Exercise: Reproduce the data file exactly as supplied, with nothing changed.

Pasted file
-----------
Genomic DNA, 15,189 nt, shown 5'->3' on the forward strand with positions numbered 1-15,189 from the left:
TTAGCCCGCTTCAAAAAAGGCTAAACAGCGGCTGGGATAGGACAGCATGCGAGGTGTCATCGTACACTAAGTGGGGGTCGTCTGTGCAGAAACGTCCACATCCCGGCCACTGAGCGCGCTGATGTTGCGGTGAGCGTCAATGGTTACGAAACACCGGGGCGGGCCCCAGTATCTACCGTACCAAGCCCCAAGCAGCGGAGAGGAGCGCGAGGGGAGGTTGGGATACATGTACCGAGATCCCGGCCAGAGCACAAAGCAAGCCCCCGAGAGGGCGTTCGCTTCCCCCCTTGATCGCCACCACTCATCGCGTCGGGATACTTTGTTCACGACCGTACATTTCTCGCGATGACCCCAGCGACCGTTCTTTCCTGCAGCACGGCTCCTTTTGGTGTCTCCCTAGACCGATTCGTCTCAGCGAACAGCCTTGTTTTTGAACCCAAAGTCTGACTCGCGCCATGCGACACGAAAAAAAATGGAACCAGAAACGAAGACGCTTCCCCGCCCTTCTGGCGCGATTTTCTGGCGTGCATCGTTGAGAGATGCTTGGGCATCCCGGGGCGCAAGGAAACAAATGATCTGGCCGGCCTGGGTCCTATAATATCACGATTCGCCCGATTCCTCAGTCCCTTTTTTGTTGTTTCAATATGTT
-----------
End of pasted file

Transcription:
Genomic DNA, 15,189 nt, shown 5'->3' on the forward strand with positions numbered 1-15,189 from the left:
TTAGCCCGCTTCAAAAAAGGCTAAACAGCGGCTGGGATAGGACAGCATGCGAGGTGTCATCGTACACTAAGTGGGGGTCGTCTGTGCAGAAACGTCCACATCCCGGCCACTGAGCGCGCTGATGTTGCGGTGAGCGTCAATGGTTACGAAACACCGGGGCGGGCCCCAGTATCTACCGTACCAAGCCCCAAGCAGCGGAGAGGAGCGCGAGGGGAGGTTGGGATACATGTACCGAGATCCCGGCCAGAGCACAAAGCAAGCCCCCGAGAGGGCGTTCGCTTCCCCCCTTGATCGCCACCACTCATCGCGTCGGGATACTTTGTTCACGACCGTACATTTCTCGCGATGACCCCAGCGACCGTTCTTTCCTGCAGCACGGCTCCTTTTGGTGTCTCCCTAGACCGATTCGTCTCAGCGAACAGCCTTGTTTTTGAACCCAAAGTCTGACTCGCGCCATGCGACACGAAAAAAAATGGAACCAGAAACGAAGACGCTTCCCCGCCCTTCTGGCGCGATTTTCTGGCGTGCATCGTTGAGAGATGCTTGGGCATCCCGGGGCGCAAGGAAACAAATGATCTGGCCGGCCTGGGTCCTATAATATCACGATTCGCCCGATTCCTCAGTCCCTTTTTTGTTGTTTCAATATGTT